This was my second 60mile/3day event. Last year I participated in the walk in
I was amazed by the magnitude
of the event last year and I had trained every weekend for 24 weeks. This year
I expected it to be different because I was no longer a “newbie” and I was
curious on how I would feel during this event. We got to opening ceremonies
as they were starting. I was not as excited as last year, but I was very
excited to be with my team. I have spent the entire year with this team
fundraising, training and becoming very close friends. What is so wonderful
about this event is that no one ever feels uncomfortable because everyone is
family. Everyone has been touched in some way shape or form by breast cancer. I
think that is one of the best things about this walk, everyone loves at this
walk and there is a respect for everyone there. Washington
Last year I was able to finish the entire 60 miles. I was so proud of myself. This year, after the first day, my plantar fasciitis was too much to bear and I ended up in the medical tent the morning of the second day. I was able to walk a few miles more that day and I felt quite let down with myself when I had to ride the van to the next pit stop, or “sweep”. I walked as much as I could day two and day three. On day three, I veered off course a little bit to sight see. I was able to see the Liberty Bell, go to Betsy Ross’ house, and eat a traditional Philly Cheese steak! I was able to walk the last couple of miles into the Navy Yard with the rest of the walkers. At this point I met up with the rest of my team in “holding”. Holding is a place where everyone is kept until closing ceremonies start, so we can all walk in together. I found out that only 3 were able to complete the entire walk I was separated from my team once again when we walked in because I am a survivor and we walk in separately.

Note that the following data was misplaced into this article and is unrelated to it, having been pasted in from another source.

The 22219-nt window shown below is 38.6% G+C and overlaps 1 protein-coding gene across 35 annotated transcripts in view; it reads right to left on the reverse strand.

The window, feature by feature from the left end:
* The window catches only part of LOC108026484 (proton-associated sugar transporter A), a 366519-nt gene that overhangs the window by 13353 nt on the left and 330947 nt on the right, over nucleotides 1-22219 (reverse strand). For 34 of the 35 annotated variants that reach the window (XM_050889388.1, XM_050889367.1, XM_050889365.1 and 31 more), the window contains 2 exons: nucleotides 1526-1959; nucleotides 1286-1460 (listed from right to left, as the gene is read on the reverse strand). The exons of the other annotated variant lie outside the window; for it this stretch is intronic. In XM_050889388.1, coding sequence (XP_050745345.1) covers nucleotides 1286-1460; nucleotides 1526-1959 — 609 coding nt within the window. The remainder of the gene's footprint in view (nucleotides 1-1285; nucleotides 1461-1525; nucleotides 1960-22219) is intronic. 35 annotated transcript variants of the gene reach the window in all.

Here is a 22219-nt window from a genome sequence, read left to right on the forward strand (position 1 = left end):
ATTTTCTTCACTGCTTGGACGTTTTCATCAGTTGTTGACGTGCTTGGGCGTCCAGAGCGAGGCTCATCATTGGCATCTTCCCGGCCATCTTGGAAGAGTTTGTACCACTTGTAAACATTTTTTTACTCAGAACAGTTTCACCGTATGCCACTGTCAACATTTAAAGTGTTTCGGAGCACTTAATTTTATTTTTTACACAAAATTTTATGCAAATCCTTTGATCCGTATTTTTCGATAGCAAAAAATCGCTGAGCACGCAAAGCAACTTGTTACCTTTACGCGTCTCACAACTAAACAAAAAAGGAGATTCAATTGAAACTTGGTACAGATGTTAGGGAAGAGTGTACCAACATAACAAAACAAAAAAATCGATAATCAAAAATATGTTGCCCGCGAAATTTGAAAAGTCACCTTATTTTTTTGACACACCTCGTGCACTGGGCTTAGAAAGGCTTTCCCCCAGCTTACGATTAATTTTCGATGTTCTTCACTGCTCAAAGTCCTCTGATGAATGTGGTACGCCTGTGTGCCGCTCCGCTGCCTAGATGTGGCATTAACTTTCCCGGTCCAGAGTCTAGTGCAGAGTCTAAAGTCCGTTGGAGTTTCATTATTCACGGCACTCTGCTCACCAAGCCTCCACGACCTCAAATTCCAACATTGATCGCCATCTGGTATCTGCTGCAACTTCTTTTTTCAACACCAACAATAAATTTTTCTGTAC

Closing Ceremonies are very hard to explain because it is so overwhelming, so emotional, but I will try. First, the crew, medical and safety monitors walk in. Of course as they walk in, we hoot and hollered for them. They kept us safe; they tended to our every need and for some of us (me), kept us walking for a few miles more. Then the walkers walk in. They are all in white shirts. There are about 1600 of them. Then the survivors (in our pink shirts) walk in. This year, for me the walk wasn’t as exciting, wasn’t as emotional. I’m not sure if it was because it was my second walk or whether it was because I had grown hard about whole cause. But then, it was the survivors turn to walked in….
|My Saviors on Day one!! The SUPER SWEEPERS!|
|20 miles done!!!|
|Home Sweet Home|
|Me and Arlene|
|Mail!!! I love opening my mail!!! Thank you!!|
|I did make it to the Rocky Statue!!|
|This group met us everyday!!!|
Not walkers, just cheerers.
|Time for a Cheesesteak Stop!!|
|At the Finish Line!!!|